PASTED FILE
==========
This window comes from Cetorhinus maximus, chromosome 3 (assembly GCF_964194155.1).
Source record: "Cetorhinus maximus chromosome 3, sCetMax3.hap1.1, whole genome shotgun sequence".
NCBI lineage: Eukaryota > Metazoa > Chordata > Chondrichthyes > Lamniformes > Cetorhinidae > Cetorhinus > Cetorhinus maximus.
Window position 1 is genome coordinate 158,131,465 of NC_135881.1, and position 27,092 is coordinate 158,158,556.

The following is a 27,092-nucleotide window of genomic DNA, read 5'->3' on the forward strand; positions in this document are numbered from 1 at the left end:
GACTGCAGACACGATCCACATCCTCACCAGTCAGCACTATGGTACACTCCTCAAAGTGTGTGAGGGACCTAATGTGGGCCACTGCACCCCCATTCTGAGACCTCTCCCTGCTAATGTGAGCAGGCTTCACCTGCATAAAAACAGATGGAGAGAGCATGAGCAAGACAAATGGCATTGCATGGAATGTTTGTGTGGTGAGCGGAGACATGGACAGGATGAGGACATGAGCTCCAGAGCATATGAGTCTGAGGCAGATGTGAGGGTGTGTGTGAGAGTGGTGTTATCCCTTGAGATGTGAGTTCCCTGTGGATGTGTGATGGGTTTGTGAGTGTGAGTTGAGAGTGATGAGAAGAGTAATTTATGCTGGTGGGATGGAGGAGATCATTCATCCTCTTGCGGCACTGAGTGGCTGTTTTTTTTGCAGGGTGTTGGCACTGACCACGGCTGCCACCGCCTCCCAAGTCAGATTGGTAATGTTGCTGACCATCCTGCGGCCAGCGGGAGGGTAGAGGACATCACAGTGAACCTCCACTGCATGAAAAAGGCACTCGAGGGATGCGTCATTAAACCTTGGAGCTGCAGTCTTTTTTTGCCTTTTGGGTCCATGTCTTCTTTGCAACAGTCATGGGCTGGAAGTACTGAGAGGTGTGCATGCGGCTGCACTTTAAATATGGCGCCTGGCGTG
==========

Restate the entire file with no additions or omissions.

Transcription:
This window comes from Cetorhinus maximus, chromosome 3 (assembly GCF_964194155.1).
Source record: "Cetorhinus maximus chromosome 3, sCetMax3.hap1.1, whole genome shotgun sequence".
NCBI lineage: Eukaryota > Metazoa > Chordata > Chondrichthyes > Lamniformes > Cetorhinidae > Cetorhinus > Cetorhinus maximus.
Window position 1 is genome coordinate 158,131,465 of NC_135881.1, and position 27,092 is coordinate 158,158,556.

The following is a 27,092-nucleotide window of genomic DNA, read 5'->3' on the forward strand; positions in this document are numbered from 1 at the left end:
GACTGCAGACACGATCCACATCCTCACCAGTCAGCACTATGGTACACTCCTCAAAGTGTGTGAGGGACCTAATGTGGGCCACTGCACCCCCATTCTGAGACCTCTCCCTGCTAATGTGAGCAGGCTTCACCTGCATAAAAACAGATGGAGAGAGCATGAGCAAGACAAATGGCATTGCATGGAATGTTTGTGTGGTGAGCGGAGACATGGACAGGATGAGGACATGAGCTCCAGAGCATATGAGTCTGAGGCAGATGTGAGGGTGTGTGTGAGAGTGGTGTTATCCCTTGAGATGTGAGTTCCCTGTGGATGTGTGATGGGTTTGTGAGTGTGAGTTGAGAGTGATGAGAAGAGTAATTTATGCTGGTGGGATGGAGGAGATCATTCATCCTCTTGCGGCACTGAGTGGCTGTTTTTTTTGCAGGGTGTTGGCACTGACCACGGCTGCCACCGCCTCCCAAGTCAGATTGGTAATGTTGCTGACCATCCTGCGGCCAGCGGGAGGGTAGAGGACATCACAGTGAACCTCCACTGCATGAAAAAGGCACTCGAGGGATGCGTCATTAAACCTTGGAGCTGCAGTCTTTTTTTGCCTTTTGGGTCCATGTCTTCTTTGCAACAGTCATGGGCTGGAAGTACTGAGAGGTGTGCATGCGGCTGCACTTTAAATATGGCGCCTGGCGTG